Candidates Q-and-A: Jennifer Riley |

Candidates Q-and-A: Jennifer Riley

Jennifer Riley

Age: 40

Occupation: Chief of organizational excellence, The Memorial Hospital at Craig

Years in Craig: Born here, and have lived here a total of 30 years

Immediate family: Husband, Steve Martinson; daughter, Caroline, 12

Previous political experience/civic involvement: Finishing first term on City Council

Q: The Craig City Council recently passed an ordinance prohibiting the use of marijuana on industrial and commercial zoned properties. Do you support that ordinance? Why or why not? If elected, what other steps would you take in regards to Amendment 64 implementation?

A: Yes. I voted in favor of this moratorium. Amendment 64 allows for legal possession and use of small quantities of marijuana by people 21 and older. The amendment has language that will allow commercial cultivation in the future. The city’s ordinance to prohibit use of marijuana on industrial and commercial properties was to prevent the creation of establishments in which people could bring their own marijuana and smoke — like a bar except instead of using alcohol, patrons would use pot. The legislature is currently working to determine the appropriate regulation, and until then, the city will wait and see what comes from that. Once the state guidelines are in place, I will support lifting the moratorium and passing an ordinance to comply with the state regulations.

Q: Craig recently took part in a downtown revitalization assessment focused on spurring economic development in the downtown core. What do you consider to be the state of Craig’s economy, and what specific steps would you take as a city councilor to address local economic issues?

A: Craig’s economy is stable and showing some signs of growth. Our sales tax revenue in 2012 was higher than the prior two years, and our first month of sales tax in 2013 came in above what we budgeted. I think that for Craig to be an attractive, vibrant community we should work with our downtown businesses to determine the viability of the proposal from the downtown assessment. Most of what needs to happen for the downtown core will come from the business owners and the owners of the vacant real estate. The city can assist with making changes and upgrades to the public spaces that will help make the downtown more appealing for current businesses, future businesses and patrons.

Q: Do you agree with renewable energy mandates? If so, why? If not, what would you do to change things?

A: I don’t agree with mandates in general. Most mandates do not take into consideration external factors. While I support renewable energy, mandating its use has unintended consequences that get passed on to the consumer. Mandating that a certain percentage of utility power come from renewable energy creates added expense for the utility, and that added expense gets passed down to the consumer through higher overall utility bills. As a local elected official, it is my obligation to be informed about mandates that may impact the community.

Q: Rehabilitating the Shadow Mountain subdivision is estimated to cost $4.5 million in city and county funds. Do you support that sort of expenditure, and what do you think is the right long-term approach to Shadow Mountain capital infrastructure needs and oversight?

A: Shadow Mountain, while located in the county, is serviced by city infrastructure — sewer and water. The residents of that neighborhood pay a premium for their water and sewer, and we have an obligation to maintain it. I think the city and county’s joint approach is the right one. We are working to determine the scope, identify funding sources for the infrastructure and find a way to make affordable the necessary upgrades that each property owner will be required to implement. It will likely be another year before we can even consider starting the project.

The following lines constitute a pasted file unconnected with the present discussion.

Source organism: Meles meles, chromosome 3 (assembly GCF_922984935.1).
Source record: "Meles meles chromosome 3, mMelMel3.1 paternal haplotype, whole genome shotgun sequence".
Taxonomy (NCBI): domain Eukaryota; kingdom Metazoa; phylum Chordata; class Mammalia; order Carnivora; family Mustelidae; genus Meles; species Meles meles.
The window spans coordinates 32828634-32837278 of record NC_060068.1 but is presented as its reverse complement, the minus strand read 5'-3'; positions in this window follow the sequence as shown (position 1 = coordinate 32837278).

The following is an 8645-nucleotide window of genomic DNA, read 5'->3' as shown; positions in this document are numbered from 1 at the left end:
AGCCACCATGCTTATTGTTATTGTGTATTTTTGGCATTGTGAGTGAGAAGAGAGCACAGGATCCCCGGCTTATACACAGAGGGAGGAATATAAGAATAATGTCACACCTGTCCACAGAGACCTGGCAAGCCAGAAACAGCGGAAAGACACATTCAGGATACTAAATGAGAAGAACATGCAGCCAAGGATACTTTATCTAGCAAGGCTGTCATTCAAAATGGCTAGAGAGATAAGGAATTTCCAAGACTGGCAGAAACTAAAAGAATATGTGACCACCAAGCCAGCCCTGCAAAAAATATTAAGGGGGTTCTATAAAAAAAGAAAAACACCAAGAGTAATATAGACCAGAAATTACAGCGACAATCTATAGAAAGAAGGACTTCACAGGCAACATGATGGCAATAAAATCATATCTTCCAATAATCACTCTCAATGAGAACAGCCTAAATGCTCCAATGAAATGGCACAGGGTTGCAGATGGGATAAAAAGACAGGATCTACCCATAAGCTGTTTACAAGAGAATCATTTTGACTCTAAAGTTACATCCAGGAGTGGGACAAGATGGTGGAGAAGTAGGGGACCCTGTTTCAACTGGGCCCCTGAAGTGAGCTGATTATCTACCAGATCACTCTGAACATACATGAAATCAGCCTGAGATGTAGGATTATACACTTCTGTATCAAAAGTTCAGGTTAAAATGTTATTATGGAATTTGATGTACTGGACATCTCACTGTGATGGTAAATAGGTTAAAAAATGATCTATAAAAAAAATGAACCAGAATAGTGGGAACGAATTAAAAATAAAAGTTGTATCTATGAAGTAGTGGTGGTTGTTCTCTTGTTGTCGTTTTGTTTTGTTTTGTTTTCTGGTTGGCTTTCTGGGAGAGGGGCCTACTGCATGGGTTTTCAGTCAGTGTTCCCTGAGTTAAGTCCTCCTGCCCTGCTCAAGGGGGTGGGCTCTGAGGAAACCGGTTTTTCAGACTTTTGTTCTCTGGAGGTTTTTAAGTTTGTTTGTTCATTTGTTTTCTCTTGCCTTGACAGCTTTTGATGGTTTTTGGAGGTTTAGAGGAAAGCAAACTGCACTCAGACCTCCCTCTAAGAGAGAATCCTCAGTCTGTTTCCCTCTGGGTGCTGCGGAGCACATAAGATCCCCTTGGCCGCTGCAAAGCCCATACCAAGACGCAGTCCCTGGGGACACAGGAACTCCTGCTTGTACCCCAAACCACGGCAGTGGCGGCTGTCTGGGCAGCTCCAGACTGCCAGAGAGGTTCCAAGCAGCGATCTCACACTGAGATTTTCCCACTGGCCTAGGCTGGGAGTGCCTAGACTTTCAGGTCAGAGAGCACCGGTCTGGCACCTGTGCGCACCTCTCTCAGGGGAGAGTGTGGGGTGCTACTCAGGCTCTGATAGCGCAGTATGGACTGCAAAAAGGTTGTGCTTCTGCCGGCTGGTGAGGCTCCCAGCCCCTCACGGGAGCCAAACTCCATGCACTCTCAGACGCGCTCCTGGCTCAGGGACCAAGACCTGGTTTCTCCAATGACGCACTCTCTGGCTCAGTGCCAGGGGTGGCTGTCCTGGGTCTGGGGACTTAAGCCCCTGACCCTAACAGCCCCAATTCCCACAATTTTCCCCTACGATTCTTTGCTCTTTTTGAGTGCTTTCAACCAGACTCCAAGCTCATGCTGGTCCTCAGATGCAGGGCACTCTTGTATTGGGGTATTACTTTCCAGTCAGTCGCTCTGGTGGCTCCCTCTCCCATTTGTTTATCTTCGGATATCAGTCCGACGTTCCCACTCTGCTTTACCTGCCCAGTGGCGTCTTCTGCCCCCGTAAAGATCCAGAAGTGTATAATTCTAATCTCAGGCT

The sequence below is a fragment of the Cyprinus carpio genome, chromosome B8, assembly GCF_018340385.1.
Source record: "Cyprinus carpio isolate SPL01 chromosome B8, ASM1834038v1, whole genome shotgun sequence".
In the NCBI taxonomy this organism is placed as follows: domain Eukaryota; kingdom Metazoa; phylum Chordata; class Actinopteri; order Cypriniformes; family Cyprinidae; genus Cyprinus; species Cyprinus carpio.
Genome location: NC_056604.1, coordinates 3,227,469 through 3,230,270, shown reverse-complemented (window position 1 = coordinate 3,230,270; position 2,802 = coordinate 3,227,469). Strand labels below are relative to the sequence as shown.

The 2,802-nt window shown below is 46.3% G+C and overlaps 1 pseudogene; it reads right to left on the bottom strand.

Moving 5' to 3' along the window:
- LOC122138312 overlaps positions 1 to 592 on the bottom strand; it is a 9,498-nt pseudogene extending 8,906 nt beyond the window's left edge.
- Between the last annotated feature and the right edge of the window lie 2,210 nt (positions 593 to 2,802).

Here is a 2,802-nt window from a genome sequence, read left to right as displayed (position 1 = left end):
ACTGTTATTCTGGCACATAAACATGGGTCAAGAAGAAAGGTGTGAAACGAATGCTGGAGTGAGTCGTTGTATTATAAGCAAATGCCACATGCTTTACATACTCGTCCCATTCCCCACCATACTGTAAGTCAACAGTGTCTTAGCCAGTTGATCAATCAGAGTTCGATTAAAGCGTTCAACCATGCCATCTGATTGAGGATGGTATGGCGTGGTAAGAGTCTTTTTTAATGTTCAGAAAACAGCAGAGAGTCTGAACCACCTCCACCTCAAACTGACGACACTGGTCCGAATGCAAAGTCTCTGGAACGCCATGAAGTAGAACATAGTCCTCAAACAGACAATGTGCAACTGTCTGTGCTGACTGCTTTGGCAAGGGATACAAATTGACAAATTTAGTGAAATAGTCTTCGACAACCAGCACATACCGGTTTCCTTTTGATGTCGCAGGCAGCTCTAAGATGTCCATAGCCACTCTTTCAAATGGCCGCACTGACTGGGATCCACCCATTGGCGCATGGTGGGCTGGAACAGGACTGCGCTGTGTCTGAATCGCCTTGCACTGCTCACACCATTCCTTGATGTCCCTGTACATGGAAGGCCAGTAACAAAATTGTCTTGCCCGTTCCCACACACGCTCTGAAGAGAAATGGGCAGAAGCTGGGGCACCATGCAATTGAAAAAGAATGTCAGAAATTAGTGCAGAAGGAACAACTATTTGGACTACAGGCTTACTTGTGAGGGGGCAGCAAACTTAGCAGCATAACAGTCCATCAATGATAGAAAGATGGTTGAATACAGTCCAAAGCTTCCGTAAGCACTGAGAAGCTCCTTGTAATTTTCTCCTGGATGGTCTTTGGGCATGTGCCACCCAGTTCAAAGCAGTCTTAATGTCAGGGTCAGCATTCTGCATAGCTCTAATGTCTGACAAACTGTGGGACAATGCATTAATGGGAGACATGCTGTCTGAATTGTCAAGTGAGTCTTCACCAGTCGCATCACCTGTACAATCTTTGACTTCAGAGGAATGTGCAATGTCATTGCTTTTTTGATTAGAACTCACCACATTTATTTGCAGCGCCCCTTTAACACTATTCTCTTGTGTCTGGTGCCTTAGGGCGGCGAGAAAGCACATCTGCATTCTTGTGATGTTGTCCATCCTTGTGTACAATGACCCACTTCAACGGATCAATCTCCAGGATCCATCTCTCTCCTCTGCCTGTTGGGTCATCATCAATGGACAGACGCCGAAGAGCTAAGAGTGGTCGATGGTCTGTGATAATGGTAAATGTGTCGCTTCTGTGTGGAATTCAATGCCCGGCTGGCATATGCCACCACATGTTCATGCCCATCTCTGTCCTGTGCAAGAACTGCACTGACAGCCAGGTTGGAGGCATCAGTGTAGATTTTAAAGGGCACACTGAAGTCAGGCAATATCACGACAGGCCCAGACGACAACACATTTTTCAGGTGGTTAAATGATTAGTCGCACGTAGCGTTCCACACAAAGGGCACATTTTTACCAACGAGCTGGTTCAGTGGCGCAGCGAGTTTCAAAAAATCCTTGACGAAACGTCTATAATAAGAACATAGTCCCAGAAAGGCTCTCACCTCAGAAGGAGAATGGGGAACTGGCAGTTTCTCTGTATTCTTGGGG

Q: Years ago, voters approved the idea of building a recreation center but would not support the $15 million cost for its construction or tax increases to fund the center into the future. Does the City of Craig need a rec center, and if so, would you explore options to reintroduce the project while in office?

A: Whether or not the city needs a rec center is for the community to decide. Whether I serve on council or not, I would participate in discussions about the viability of a rec center. I do not, however, support a property tax for a new rec center. Any plans for a rec center have to be funded by some other form of revenue.

Q: What do you view as the most pressing issues and greatest opportunities facing Craig in the next two to four years, and what are your ideas to address them?

A: For the city to ensure long-term growth and development, we need to participate and help shape our Economic Development Plan. We cannot rely on extraction resources indefinitely. Economic development in the future has to include finding ways to grow businesses to support and extend our local industries as well as neighboring industries. Currently, our largest employers are energy-based. Other large employers include the hospital and the school district. Our community college is in constant search of programs that can help sustain and grow these industries. Technical programs offered by the college not only bring people to the community, they help retain people.

My vision for Craig is to be a community of choice for businesses and families. In order for this to happen, we need to work collaboratively with primary industries, our downtown businesses, our health care system, and our education system to ensure that all are functioning at their highest levels. The city’s specific role will be to be to continue to wisely allocate dollars to support and upgrade the infrastructure and provide services at the expected level.

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